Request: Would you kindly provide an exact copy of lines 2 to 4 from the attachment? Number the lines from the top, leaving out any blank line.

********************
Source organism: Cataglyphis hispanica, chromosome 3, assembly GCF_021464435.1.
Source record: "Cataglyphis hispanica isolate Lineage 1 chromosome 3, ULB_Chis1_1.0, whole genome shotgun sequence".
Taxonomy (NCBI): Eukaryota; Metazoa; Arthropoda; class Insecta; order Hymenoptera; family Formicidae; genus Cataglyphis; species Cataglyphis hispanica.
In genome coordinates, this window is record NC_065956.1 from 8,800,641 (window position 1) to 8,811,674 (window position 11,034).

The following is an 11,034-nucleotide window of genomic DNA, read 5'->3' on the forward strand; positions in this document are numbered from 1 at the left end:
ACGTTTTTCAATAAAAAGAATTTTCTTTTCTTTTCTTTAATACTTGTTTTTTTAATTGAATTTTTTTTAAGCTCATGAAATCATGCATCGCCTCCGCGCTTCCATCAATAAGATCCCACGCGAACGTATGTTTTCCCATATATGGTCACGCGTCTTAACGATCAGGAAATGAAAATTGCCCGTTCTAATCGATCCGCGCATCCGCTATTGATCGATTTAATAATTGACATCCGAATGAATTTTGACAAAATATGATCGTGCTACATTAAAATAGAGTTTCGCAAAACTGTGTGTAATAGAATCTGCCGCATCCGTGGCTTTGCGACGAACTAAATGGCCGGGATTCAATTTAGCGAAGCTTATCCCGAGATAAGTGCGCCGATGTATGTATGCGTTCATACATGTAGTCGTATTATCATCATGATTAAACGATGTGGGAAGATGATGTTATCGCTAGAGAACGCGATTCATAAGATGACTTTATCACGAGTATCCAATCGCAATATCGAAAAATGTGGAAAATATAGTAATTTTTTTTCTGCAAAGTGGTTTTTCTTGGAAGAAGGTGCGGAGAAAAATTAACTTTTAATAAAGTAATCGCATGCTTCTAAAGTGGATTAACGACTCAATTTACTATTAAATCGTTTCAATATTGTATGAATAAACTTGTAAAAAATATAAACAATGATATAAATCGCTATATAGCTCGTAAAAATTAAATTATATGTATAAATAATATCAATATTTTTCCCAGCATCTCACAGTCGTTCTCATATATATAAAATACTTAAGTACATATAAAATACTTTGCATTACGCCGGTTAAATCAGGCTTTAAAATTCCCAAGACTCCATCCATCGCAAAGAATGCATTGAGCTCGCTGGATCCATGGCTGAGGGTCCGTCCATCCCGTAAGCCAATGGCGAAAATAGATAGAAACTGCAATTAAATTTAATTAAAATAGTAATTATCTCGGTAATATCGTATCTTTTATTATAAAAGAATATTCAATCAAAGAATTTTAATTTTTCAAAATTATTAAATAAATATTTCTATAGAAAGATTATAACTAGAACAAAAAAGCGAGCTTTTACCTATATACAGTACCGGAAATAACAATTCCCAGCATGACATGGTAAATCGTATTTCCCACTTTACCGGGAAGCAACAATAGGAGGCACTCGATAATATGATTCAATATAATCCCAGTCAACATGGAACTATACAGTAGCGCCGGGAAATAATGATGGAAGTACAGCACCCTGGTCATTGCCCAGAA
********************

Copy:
Source record: "Cataglyphis hispanica isolate Lineage 1 chromosome 3, ULB_Chis1_1.0, whole genome shotgun sequence".
Taxonomy (NCBI): Eukaryota; Metazoa; Arthropoda; class Insecta; order Hymenoptera; family Formicidae; genus Cataglyphis; species Cataglyphis hispanica.
In genome coordinates, this window is record NC_065956.1 from 8,800,641 (window position 1) to 8,811,674 (window position 11,034).